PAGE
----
She died in 2005 at the age of 95.

JOHN RITTER

John Ritter was born in Burbank, California in 1948. He was born into a showbiz family, with his father Tex being a singing cowboy and his mother Dorothy being an actress.

While John attended the University of Southern California as a psychology major and had the intention of working in politics, he soon realized he couldn’t make his acting talent go to waste!

The breakthrough of his television career came in the drama series Dan August. His next big break was as Reverend Matthew Fordwick – a character which he played for 18 episodes in The Waltons.

He continued to make regular appearances in some of America’s most popular TV shows. One of his most popular characters was Jack Tripper in Three’s Company and Three’s A Crowd. His film career included roles in great films such as Nickelodeon, Skin Deep, Sling Blade, Jack the Dog, Manhood (his final film to be released during his lifetime), and Bad Santa.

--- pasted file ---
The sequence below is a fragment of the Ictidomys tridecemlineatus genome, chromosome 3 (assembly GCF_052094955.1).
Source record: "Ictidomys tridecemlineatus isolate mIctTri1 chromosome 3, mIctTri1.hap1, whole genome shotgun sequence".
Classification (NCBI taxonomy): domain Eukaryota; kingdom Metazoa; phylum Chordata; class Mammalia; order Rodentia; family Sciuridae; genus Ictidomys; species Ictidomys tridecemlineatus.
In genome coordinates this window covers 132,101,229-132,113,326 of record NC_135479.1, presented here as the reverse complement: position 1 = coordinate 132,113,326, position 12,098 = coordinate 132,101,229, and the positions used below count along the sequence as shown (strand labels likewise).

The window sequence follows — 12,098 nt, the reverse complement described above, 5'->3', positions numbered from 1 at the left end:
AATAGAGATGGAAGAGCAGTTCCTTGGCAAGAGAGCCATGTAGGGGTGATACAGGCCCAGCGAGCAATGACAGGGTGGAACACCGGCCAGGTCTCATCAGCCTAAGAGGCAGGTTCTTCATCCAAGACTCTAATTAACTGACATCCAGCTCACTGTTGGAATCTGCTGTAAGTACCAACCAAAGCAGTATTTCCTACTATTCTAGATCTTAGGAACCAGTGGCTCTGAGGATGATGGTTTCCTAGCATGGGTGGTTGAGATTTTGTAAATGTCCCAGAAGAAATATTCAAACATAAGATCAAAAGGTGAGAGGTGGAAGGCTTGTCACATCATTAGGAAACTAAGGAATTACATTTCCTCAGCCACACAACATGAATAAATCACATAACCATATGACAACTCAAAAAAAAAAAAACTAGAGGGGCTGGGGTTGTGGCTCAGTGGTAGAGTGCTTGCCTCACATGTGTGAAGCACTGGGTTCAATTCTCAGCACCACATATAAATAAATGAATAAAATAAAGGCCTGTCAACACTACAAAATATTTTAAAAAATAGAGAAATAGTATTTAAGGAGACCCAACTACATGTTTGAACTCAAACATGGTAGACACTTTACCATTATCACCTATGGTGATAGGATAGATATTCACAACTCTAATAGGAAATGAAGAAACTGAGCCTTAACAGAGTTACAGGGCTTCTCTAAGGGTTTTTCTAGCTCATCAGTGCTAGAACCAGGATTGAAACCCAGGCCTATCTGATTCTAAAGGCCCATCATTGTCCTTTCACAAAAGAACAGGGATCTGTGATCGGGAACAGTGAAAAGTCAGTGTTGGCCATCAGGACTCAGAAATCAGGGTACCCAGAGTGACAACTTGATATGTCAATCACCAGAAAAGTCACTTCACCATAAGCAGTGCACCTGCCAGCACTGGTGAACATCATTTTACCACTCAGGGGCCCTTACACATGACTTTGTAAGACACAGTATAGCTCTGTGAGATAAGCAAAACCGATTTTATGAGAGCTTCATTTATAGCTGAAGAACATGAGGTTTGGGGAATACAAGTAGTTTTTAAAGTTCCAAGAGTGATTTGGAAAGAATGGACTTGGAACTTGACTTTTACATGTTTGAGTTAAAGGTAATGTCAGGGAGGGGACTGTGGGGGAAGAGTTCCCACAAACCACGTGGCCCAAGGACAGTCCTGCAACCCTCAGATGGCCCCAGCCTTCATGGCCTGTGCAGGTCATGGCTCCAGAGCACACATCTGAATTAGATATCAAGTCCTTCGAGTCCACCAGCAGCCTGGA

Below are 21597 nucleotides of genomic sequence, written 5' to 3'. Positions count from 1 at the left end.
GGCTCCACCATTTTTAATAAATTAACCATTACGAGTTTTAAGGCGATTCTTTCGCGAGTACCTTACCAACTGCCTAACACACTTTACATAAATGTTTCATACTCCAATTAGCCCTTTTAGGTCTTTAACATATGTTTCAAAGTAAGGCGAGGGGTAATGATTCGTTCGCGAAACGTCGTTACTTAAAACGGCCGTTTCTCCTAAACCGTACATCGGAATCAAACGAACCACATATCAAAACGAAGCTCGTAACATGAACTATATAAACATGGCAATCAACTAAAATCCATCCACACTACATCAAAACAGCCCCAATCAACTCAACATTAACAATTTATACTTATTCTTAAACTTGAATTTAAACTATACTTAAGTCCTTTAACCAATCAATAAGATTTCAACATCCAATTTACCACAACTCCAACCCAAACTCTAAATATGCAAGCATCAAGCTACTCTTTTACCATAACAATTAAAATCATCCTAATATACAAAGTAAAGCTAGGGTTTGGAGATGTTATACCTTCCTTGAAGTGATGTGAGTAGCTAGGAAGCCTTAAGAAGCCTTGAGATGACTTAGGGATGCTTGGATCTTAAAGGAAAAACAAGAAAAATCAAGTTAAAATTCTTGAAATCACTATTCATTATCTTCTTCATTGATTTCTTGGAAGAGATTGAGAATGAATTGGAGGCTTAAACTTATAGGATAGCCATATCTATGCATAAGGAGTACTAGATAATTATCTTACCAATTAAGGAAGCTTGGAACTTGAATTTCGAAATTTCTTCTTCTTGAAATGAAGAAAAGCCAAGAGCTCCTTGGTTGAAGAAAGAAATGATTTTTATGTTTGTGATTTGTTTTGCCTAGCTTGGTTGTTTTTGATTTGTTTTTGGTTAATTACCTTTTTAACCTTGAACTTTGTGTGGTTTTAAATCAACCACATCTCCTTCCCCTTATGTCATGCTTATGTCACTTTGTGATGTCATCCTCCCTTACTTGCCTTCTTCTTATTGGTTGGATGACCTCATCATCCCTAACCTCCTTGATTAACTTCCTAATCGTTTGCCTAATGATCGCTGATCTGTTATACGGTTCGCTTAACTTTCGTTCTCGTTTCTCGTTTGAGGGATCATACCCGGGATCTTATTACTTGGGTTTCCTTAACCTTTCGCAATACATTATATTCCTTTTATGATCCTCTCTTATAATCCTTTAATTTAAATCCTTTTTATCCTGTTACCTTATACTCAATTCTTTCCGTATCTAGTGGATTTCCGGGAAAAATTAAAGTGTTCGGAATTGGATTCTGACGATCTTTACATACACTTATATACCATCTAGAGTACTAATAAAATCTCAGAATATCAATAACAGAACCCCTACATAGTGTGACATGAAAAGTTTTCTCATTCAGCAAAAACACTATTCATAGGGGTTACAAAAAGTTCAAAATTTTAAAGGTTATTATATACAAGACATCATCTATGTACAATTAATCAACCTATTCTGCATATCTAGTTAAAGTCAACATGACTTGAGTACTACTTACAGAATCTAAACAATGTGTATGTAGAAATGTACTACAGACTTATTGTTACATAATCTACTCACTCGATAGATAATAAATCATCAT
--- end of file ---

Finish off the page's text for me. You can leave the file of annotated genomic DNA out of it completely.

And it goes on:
One of his last major roles was in the sitcom 8 Simple Rules for Dating my Teenage Daughter in which he played the lead role. He felt ill one day during work and it was later found that he was suffering from an aortic dissection.

He died too soon in 2003 at the age of 54. John Ritter’s remarkable career is another great inspiration for anyone wishing to pursue their dreams. 

Are you a fan of The Waltons? The show was one of the best drama series that America has produced and one that reminds us of the hardship and perseverance that makes the country special.

So that brings up the question:

Do you think that a show like The Waltons will still resonate today? Or are audiences today more eager to watch shows about modern times?

Let’s hear your thoughts in the comments.